First, the furnace is kept at 750° C., while Ar and O2 are flowed at flow rates of 14.80 l/min and 0.2 l/min, respectively. A substrate or substrates as shown in FIG. 1B are loaded in this state. After the furnace temperature is recovered, the furnace temperature is raised to 1150° C. and kept at 1150° C. for 10 minutes for stabilizing the temperature.
Then, supply of Ar+O2 gas is stopped and only O2 gas at a flow rate of 15.0 l/min is supplied for 180 minutes. This step constitutes the main portion of dry oxidation.
Then, supply of O2 gas is changed to supply of O2 and HCl gas at flow rates of 15.0 l/min and 0.045 l/min, respectively. Oxidation with HCl is continued for 180 minutes.
Thereafter, supply of O2 +HCl gas is stopped and Ar gas is supplied at a flow rate of 15.0 l/min. Temperature is lowered to 750° C., and the substrates are taken out.
In the above embodiments, the oxidation temperature is set to 1125° C. and 1150° C. Similar advantageous effects may be obtained at a temperature of the softening point of SiO2 of 950° C. or higher. Mechanism of oxidation does not limit the upper temperature, but a temperature of 1200° C. or lower is preferable for preventing deformation of jigs in the furnace.
Next, the field oxide film forming method of this embodiment as applied to a DRAM will be described with reference to FIG. 4.
FIG. 4 is a cross sectional view of a DRAM. On the surface of a p-type silicon substrate 30, a field oxide film 31 is formed by either of the embodiment methods to define an active region 32. An n-channel MOS transistor is formed in the active region 32, which transistor is constituted with an n+ -type source region S and drain region D, a gate insulating film 35, and a gate electrode (word line) WL formed on the gate insulating film 35. The gate electrode (word line) WL extends in the direction perpendicular to the surface of the drawing sheet.
The source region S is connected to a bit line BL extending in the lateral direction of the drawing sheet, via a bit line contact hole 33 formed in an insulating film 36 covering the word line WL and gate insulating film 35.
On the bit line BL and insulating film 36, a laminate of insulating films 37 and 38 is formed. A storage electrode 39, for example of polycrystalline silicon, is connected to the drain region D via a storage contact hole 34 formed in the gate insulating film 35 and insulating films 36 to 38. The storage electrode 39 is formed by a cylindrical shaft portion extending upward from the storage contact hole 34 and three fins which extend from the shaft portion along the plane generally in parallel to the substrate surface.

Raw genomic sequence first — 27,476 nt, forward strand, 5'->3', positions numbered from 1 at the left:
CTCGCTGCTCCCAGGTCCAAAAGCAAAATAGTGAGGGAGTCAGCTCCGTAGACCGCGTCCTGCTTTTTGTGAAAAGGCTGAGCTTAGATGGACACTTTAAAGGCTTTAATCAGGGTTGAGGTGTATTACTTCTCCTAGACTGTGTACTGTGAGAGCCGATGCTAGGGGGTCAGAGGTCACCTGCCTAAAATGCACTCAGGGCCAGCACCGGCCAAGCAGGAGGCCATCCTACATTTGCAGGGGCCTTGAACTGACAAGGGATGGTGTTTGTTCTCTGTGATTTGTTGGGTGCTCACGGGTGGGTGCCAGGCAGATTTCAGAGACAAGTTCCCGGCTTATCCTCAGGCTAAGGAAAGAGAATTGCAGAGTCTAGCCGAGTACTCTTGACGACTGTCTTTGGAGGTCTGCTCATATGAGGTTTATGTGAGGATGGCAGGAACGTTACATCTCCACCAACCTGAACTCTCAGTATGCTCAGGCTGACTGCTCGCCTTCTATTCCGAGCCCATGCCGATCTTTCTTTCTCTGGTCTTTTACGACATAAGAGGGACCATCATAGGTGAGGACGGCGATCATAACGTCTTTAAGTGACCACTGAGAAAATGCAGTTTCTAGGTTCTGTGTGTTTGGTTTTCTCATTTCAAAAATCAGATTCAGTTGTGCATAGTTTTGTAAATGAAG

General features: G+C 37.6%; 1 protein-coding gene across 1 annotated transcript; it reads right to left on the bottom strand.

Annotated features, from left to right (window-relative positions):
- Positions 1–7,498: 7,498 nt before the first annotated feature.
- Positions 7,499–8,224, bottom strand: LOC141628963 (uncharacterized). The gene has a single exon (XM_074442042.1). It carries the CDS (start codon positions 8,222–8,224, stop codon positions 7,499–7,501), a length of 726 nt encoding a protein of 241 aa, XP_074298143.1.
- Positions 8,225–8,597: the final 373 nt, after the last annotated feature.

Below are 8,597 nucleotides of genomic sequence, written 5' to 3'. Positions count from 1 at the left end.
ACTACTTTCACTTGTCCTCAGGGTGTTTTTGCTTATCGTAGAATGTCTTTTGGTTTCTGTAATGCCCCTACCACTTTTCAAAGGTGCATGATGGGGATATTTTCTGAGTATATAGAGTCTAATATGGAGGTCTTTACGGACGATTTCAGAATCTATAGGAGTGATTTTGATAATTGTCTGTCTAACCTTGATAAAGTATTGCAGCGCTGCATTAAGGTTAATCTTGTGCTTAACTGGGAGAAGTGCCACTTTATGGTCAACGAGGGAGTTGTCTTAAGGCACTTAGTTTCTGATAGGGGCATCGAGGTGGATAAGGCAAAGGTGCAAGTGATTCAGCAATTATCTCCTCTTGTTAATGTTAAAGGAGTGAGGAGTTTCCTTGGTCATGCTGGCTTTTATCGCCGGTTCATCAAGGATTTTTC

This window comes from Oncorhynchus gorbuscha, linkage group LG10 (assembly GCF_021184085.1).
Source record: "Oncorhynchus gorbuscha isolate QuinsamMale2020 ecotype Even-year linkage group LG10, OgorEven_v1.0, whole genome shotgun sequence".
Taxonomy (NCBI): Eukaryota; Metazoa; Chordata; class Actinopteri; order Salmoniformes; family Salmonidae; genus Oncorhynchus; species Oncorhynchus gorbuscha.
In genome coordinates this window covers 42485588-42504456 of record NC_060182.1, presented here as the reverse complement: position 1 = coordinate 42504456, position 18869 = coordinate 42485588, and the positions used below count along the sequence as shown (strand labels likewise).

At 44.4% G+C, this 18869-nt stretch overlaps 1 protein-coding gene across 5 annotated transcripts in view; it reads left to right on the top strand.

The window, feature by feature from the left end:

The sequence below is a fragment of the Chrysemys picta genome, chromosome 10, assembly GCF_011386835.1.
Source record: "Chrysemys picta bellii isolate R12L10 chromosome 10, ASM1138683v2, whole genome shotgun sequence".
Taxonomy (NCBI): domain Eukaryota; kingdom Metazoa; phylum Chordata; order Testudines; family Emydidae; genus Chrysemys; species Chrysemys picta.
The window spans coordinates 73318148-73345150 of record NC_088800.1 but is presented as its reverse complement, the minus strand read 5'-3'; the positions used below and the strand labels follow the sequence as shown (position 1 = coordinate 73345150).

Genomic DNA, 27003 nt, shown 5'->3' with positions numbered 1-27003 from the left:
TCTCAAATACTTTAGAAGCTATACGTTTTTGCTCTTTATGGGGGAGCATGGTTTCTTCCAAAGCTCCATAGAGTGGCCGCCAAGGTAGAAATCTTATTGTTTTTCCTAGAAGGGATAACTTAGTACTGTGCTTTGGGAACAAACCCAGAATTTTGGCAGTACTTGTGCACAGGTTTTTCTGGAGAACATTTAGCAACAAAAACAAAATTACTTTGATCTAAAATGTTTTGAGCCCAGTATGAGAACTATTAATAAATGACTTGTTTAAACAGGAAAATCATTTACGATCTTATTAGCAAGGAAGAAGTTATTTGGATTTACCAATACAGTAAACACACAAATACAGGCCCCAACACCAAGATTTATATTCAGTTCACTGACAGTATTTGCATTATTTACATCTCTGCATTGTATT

A dielectric film 41 of silicon oxide or nitride is formed covering the surface of the storage electrode 39. A cell plate 40, for example of polycrystalline silicon, is formed on the surface of the dielectric film 41. An electrostatic capacitance between the storage electrode 39 and cell plate 40 can be increased by increasing the area of the interface therebetween.
Although HCl is used in the above embodiments as gas containing halogen element, trichloroethane C2 H3 Cl3, dichloroethylene C2 H2 Cl2, and chlorine Cl2 may also be used as well, as the gas containing halogen element.
The present invention has been described in connection with the preferred embodiments. The invention is not limited only to the above embodiments. It is apparent to those skilled in the art that various modifications, improvements, combinations and the like can be made without departing from the scope of the appended claims.
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|U.S. Classification||438/452, 438/774, 257/E21.552, 257/E21.285|
|International Classification||H01L27/10, H01L27/108, H01L21/316, H01L21/76, H01L21/8242, H01L21/762|
|Cooperative Classification||H01L21/76202, H01L21/02255, H01L21/02238, H01L21/31662|
|European Classification||H01L21/02K2E2J, H01L21/02K2E2B2B2, H01L21/762B, H01L21/316C2B2|
|Nov 16, 2000||FPAY||Fee payment|
Year of fee payment: 4
|Nov 3, 2004||FPAY||Fee payment|
Year of fee payment: 8
|Dec 15, 2008||REMI||Maintenance fee reminder mailed|
|Jun 10, 2009||LAPS||Lapse for failure to pay maintenance fees|
|Jul 28, 2009||FP||Expired due to failure to pay maintenance fee|
Effective date: 20090610